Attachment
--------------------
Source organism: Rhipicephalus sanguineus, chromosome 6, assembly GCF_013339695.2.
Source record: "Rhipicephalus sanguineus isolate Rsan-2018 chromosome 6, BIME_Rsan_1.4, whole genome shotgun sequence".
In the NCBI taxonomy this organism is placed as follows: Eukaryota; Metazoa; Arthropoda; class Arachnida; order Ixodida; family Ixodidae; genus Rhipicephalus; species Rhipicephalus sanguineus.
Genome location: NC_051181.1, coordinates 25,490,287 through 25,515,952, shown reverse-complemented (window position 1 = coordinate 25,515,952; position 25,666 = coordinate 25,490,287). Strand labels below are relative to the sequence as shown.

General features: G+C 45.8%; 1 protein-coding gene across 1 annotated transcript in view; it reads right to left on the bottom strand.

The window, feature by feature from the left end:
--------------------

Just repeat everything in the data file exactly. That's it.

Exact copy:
Source organism: Rhipicephalus sanguineus, chromosome 6, assembly GCF_013339695.2.
Source record: "Rhipicephalus sanguineus isolate Rsan-2018 chromosome 6, BIME_Rsan_1.4, whole genome shotgun sequence".
In the NCBI taxonomy this organism is placed as follows: Eukaryota; Metazoa; Arthropoda; class Arachnida; order Ixodida; family Ixodidae; genus Rhipicephalus; species Rhipicephalus sanguineus.
Genome location: NC_051181.1, coordinates 25,490,287 through 25,515,952, shown reverse-complemented (window position 1 = coordinate 25,515,952; position 25,666 = coordinate 25,490,287). Strand labels below are relative to the sequence as shown.

General features: G+C 45.8%; 1 protein-coding gene across 1 annotated transcript in view; it reads right to left on the bottom strand.

The window, feature by feature from the left end: